The modern adaptation and redevelopment of a shearing shed and farm house in Tasmania won Australian House of the Year for 2012, notably marking the shift of architectural appreciation in Australia to small and simple buildings. The Shearer’s Quarters, by Melbourne-based firm John Wardle Architects, took home multiple awards from this year’s Houses Awards, which celebrates Australia’s best residential projects. This 130 square-meter home serves as a prime example of the ever-escalating movement for small-footprint, environmentally responsible dwellings.
The Shearer’s Quarters, as it is called because it serves as a shearer’s shed and retreat for sheep farmers, was designed and is owned by architect John Wardle. The property is still a working farm, though the house reflects much more luxury through its stellar contemporary tuning. The interior of the building glows with clean lines of recycled wood and timber from apple box crates, which were left over from the islands active apple farms of the sixties. An industrial style kitchen table and a craft-made metal bookcase round out the extent of the interior decoration, leaving the interior floor plan rather open.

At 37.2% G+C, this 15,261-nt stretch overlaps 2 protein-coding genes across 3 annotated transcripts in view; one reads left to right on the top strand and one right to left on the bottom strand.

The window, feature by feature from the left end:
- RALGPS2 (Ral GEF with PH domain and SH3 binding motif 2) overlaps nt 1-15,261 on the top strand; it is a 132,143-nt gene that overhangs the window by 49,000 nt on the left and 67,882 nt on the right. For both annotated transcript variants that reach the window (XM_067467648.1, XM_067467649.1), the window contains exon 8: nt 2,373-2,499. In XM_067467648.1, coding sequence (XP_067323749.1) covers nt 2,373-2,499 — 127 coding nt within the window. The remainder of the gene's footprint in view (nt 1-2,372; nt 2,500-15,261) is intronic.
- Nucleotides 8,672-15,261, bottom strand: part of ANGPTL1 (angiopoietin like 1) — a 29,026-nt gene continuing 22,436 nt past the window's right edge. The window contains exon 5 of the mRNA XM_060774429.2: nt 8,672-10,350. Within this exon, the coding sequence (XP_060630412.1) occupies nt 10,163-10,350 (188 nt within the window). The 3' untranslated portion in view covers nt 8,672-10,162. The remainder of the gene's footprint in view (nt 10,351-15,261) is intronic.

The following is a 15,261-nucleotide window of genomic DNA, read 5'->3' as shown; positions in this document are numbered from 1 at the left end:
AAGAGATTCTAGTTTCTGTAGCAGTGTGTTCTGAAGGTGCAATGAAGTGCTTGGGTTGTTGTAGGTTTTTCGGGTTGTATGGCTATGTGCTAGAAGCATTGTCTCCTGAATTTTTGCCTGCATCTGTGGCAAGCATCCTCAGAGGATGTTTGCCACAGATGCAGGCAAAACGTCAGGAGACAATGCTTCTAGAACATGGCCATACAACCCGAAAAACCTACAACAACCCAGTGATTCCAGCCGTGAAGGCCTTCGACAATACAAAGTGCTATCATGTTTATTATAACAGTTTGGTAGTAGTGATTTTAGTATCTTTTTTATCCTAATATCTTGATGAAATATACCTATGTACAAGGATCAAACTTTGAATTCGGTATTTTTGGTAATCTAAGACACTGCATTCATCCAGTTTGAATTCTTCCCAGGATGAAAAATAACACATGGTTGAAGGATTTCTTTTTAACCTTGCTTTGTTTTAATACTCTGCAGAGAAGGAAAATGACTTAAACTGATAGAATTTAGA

The simple nature of the design and construction of this home does not just stop with the building’s footprint and interior design. The exterior of the home is wrapped almost entirely in an industrial corrugated sheet metal as if to insulate the old bones of the farm shed from any harm. Only the entrance porch and the interior living area peak out to expose the wooden interior. This creates a multi-experiential viewing opportunity from every elevation of the building.
As the Jurors of the Houses Awards put it, “this is a finely tuned and beautifully synthesized building that is a reminder of the essential systems and patterns of domestic life”.
Via Houses Awards